i have had students come to me about this issue & it gets resolved instantly.

  6. Micha says:

    My teacher is not very approachable in that way, to be honest with you. I just like going to her mysore because she’s no-nonsense and effective. It’s just lately I’ve been feeling this way, silly I know but it’s a common feeling that most students probably don’t voice – they just suck it up and just go. Maybe I just need to be that way as well, but I can’t because I’m just saddened by it.

    I do a home practice when I need to be home with my kids, and frankly I would do more of a home practice but I need to progress, you know?

    Thanks for your help, I probably won’t communicate it to her as I’ll feel like a jerk. I’ll just see how things go in the future.

    I think you’re right in saying that the more frequently attending students get more adjustments, but I’ve already let my teacher know that I can’t make attendance as much. I’m just doing the best I can.

    Perhaps you’re a more approachable and open teacher. Not a lot of them are…

    I just have learned that there’s some hypocrisy in yoga particularly, when people imply they follow the eight limbs but don’t carry them out. Like Ahimsa in the emotional way.

  7. bindifry says:

    is your teacher certified (not authorized) by patthabi jois? it saddens me that you can’t just talk to her 😦

    i sure do understand about having kids & being busy. that time you use to go to class is very precious. what adjustments specifically do you need to get? like supta kurmasana & marichyasana d? you seem genuine in your inquiries.

  8. Micha says:

    She is authorized, but I’ve worked with non-authorized and non-certified teachers and have learned a significant amount more. And they seem to “get” Ashtanga and its principles more than any teacher with a paper giving “cred.” She seems tired on most weekdays, I know she practices before, but then why not practice after? Or in the afternoon, this is the profession she chose. But then again, if I don’t practice in the morning, I won’t practice at all. so I get it.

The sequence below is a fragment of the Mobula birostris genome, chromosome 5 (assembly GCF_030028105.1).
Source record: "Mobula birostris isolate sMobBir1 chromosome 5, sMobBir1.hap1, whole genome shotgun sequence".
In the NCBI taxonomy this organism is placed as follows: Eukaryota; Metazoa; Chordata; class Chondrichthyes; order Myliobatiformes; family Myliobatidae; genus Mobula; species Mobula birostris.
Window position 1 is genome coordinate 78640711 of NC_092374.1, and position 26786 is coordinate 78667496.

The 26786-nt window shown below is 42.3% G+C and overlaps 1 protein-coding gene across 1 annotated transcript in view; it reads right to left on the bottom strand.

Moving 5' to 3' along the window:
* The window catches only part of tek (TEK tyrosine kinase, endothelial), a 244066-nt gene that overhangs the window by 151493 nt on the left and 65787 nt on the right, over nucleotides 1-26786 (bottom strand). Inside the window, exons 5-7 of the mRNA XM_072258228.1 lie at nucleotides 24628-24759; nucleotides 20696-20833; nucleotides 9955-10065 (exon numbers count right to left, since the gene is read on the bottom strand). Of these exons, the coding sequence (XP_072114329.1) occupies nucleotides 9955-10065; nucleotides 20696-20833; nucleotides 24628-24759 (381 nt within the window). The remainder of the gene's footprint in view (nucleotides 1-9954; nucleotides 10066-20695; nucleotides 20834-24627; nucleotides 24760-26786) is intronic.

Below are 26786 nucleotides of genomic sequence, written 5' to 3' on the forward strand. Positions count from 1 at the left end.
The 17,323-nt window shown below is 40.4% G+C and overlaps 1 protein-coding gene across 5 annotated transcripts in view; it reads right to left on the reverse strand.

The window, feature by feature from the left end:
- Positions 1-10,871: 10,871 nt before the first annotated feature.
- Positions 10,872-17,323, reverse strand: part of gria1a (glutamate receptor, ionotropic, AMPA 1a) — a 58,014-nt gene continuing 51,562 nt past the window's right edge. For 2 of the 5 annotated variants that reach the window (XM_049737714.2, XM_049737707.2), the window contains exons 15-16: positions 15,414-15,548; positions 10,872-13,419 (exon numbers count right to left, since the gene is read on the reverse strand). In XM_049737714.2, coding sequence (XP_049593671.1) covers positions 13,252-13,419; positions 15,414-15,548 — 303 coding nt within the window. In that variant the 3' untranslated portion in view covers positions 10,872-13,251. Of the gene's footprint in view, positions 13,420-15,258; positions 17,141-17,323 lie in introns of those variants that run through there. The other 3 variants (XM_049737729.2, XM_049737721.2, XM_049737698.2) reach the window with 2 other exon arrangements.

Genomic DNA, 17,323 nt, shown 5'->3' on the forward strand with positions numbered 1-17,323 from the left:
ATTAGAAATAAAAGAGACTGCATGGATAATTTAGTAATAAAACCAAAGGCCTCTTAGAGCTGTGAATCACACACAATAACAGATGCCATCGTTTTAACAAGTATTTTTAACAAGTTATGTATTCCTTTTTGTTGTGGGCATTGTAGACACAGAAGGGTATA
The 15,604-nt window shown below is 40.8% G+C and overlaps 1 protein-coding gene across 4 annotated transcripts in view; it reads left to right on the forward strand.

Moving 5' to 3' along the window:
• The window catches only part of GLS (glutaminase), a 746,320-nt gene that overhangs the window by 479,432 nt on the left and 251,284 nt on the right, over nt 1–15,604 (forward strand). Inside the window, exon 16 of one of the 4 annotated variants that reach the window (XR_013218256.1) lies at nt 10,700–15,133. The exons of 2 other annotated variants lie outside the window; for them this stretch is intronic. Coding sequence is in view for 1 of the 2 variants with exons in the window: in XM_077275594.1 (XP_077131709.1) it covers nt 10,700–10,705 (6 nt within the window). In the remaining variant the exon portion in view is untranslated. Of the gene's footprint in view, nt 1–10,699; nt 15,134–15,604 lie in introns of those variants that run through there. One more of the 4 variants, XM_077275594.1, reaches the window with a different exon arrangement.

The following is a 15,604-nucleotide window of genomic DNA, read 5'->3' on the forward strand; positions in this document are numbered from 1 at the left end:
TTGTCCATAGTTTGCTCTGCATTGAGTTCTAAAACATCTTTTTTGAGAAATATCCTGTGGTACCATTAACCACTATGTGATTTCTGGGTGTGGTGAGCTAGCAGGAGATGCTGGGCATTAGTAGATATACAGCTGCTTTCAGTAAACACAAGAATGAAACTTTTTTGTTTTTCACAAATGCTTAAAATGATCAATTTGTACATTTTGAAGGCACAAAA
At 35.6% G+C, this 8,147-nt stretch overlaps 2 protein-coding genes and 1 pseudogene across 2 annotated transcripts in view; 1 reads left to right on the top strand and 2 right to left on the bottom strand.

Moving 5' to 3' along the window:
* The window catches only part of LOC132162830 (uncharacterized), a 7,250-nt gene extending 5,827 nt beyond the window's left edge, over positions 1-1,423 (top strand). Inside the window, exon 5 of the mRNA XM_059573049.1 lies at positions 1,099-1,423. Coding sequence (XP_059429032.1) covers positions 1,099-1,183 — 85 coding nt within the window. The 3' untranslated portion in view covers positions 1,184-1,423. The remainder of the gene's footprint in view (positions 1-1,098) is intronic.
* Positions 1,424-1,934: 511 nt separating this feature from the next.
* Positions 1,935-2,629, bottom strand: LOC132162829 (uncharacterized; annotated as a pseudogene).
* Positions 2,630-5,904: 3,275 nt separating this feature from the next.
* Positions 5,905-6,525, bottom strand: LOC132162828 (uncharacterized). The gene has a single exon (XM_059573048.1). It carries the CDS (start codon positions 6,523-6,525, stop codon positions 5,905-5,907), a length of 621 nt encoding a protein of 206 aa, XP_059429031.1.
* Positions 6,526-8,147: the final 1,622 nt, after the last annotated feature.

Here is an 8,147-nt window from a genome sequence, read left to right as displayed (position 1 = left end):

Yes, those are the 2 poses I need help with! You must know! As well as Bhujapidasana.

    I would go to another teacher but really there aren’t any as qualified as she is in my area – trust me I’ve researched and looked. Sad really, because at the end of the day, warmth and humanity triumph over austerity.

    The days I get to practice are so wonderful, they are mine. I just hope she finds some happiness in her life as well so her students can feel like they can learn in a safe environment and feel appreciated as well for waking up at the crack of dawn to do the silly poses we do.

    Thanks for your help, bindifry. I do think that I’ll figure it out. I’ll just suck it up for now, because I am getting stronger and closer to my “goal.” But in the next few months, I’m not sure. Why is it that people like me get so sucked up in the throes of Ashtanga that it becomes all-consuming? I literally get sad during the day (one time I had a bad dream), as you really have to disarm and fully give all your trust (even surrender) to your mysore teachers (which I thought I’ve done), just to realize that perhaps you’re not getting any respect in return. It’s like losing an old friend, does that make any sense? I’m trying to practice non-attachment to my teacher and her teachings, but it’s such a huge challenge when you think you’ve bared it all to him/her.

    This to shall pass…

  9. Micha says:

    just sent you a mail! talk soon!